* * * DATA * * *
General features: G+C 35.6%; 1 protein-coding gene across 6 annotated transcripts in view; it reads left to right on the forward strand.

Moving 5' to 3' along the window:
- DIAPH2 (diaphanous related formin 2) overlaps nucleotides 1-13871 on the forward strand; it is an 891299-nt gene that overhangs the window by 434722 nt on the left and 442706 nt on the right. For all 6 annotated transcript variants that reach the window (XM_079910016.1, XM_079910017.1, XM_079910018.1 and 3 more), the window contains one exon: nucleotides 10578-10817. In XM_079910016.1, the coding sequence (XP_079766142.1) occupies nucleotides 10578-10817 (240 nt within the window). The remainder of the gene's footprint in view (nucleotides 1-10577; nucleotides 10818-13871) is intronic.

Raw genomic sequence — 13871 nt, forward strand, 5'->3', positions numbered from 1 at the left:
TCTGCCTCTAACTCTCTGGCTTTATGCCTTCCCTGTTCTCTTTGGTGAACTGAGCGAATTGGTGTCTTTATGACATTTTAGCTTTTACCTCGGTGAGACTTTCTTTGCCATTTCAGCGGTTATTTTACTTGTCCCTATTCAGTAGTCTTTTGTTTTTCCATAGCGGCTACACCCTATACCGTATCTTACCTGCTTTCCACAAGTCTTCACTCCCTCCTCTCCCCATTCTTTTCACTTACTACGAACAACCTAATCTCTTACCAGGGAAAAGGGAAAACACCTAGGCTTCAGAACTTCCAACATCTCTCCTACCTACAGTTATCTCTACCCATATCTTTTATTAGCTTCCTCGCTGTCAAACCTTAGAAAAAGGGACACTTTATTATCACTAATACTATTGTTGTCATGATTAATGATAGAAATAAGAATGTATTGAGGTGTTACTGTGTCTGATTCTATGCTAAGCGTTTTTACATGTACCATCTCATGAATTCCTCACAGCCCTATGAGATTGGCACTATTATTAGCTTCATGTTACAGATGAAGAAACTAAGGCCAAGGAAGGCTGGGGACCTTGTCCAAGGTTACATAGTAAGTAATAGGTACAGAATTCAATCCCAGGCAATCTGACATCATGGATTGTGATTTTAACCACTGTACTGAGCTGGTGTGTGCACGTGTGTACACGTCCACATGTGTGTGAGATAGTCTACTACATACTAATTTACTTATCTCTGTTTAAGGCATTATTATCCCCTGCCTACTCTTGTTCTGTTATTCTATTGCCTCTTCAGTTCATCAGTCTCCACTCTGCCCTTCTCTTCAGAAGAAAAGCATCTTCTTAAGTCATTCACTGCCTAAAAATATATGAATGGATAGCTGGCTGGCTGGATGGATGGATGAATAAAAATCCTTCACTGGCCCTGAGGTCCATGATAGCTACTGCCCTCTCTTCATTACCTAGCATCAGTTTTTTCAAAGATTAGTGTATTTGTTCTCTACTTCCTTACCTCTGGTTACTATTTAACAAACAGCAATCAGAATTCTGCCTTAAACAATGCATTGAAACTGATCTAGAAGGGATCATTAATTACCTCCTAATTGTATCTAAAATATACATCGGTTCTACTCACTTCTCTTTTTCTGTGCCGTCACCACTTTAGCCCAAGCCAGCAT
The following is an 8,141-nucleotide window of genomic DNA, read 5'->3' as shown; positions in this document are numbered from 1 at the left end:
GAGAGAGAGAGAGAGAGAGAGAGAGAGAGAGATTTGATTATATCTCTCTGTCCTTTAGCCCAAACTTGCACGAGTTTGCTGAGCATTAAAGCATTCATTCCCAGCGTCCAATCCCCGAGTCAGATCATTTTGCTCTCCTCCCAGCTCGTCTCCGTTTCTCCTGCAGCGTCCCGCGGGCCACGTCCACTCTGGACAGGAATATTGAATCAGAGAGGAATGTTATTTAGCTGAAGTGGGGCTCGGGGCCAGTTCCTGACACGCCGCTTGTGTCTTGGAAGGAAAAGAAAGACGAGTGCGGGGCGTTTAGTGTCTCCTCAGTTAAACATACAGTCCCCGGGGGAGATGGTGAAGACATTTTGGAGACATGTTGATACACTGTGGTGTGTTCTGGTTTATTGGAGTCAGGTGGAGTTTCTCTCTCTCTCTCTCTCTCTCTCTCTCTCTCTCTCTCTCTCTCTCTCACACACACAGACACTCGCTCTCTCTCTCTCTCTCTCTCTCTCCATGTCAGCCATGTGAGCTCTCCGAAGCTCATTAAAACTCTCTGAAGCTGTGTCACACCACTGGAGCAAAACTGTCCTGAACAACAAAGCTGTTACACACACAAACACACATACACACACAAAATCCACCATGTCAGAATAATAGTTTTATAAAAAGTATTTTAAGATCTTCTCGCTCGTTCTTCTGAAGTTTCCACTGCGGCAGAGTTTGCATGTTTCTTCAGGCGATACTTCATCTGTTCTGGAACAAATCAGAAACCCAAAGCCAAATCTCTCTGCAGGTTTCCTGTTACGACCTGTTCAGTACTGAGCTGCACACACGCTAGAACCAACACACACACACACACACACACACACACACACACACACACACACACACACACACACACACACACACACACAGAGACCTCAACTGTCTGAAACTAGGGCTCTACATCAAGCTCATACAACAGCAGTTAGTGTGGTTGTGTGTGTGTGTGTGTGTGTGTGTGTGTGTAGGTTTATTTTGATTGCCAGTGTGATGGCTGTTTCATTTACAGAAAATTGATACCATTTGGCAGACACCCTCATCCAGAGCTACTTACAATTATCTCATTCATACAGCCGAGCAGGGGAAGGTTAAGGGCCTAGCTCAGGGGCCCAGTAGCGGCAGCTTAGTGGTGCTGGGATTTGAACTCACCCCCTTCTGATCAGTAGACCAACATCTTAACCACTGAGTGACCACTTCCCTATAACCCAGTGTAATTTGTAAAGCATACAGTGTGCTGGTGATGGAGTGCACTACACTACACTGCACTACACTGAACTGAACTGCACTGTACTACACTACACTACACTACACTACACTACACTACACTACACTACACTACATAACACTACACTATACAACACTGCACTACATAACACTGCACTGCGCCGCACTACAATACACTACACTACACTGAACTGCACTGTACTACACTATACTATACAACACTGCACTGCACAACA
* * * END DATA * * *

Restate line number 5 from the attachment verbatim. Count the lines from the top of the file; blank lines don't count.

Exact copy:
TCTGCCTCTAACTCTCTGGCTTTATGCCTTCCCTGTTCTCTTTGGTGAACTGAGCGAATTGGTGTCTTTATGACATTTTAGCTTTTACCTCGGTGAGACTTTCTTTGCCATTTCAGCGGTTATTTTACTTGTCCCTATTCAGTAGTCTTTTGTTTTTCCATAGCGGCTACACCCTATACCGTATCTTACCTGCTTTCCACAAGTCTTCACTCCCTCCTCTCCCCATTCTTTTCACTTACTACGAACAACCTAATCTCTTACCAGGGAAAAGGGAAAACACCTAGGCTTCAGAACTTCCAACATCTCTCCTACCTACAGTTATCTCTACCCATATCTTTTATTAGCTTCCTCGCTGTCAAACCTTAGAAAAAGGGACACTTTATTATCACTAATACTATTGTTGTCATGATTAATGATAGAAATAAGAATGTATTGAGGTGTTACTGTGTCTGATTCTATGCTAAGCGTTTTTACATGTACCATCTCATGAATTCCTCACAGCCCTATGAGATTGGCACTATTATTAGCTTCATGTTACAGATGAAGAAACTAAGGCCAAGGAAGGCTGGGGACCTTGTCCAAGGTTACATAGTAAGTAATAGGTACAGAATTCAATCCCAGGCAATCTGACATCATGGATTGTGATTTTAACCACTGTACTGAGCTGGTGTGTGCACGTGTGTACACGTCCACATGTGTGTGAGATAGTCTACTACATACTAATTTACTTATCTCTGTTTAAGGCATTATTATCCCCTGCCTACTCTTGTTCTGTTATTCTATTGCCTCTTCAGTTCATCAGTCTCCACTCTGCCCTTCTCTTCAGAAGAAAAGCATCTTCTTAAGTCATTCACTGCCTAAAAATATATGAATGGATAGCTGGCTGGCTGGATGGATGGATGAATAAAAATCCTTCACTGGCCCTGAGGTCCATGATAGCTACTGCCCTCTCTTCATTACCTAGCATCAGTTTTTTCAAAGATTAGTGTATTTGTTCTCTACTTCCTTACCTCTGGTTACTATTTAACAAACAGCAATCAGAATTCTGCCTTAAACAATGCATTGAAACTGATCTAGAAGGGATCATTAATTACCTCCTAATTGTATCTAAAATATACATCGGTTCTACTCACTTCTCTTTTTCTGTGCCGTCACCACTTTAGCCCAAGCCAGCAT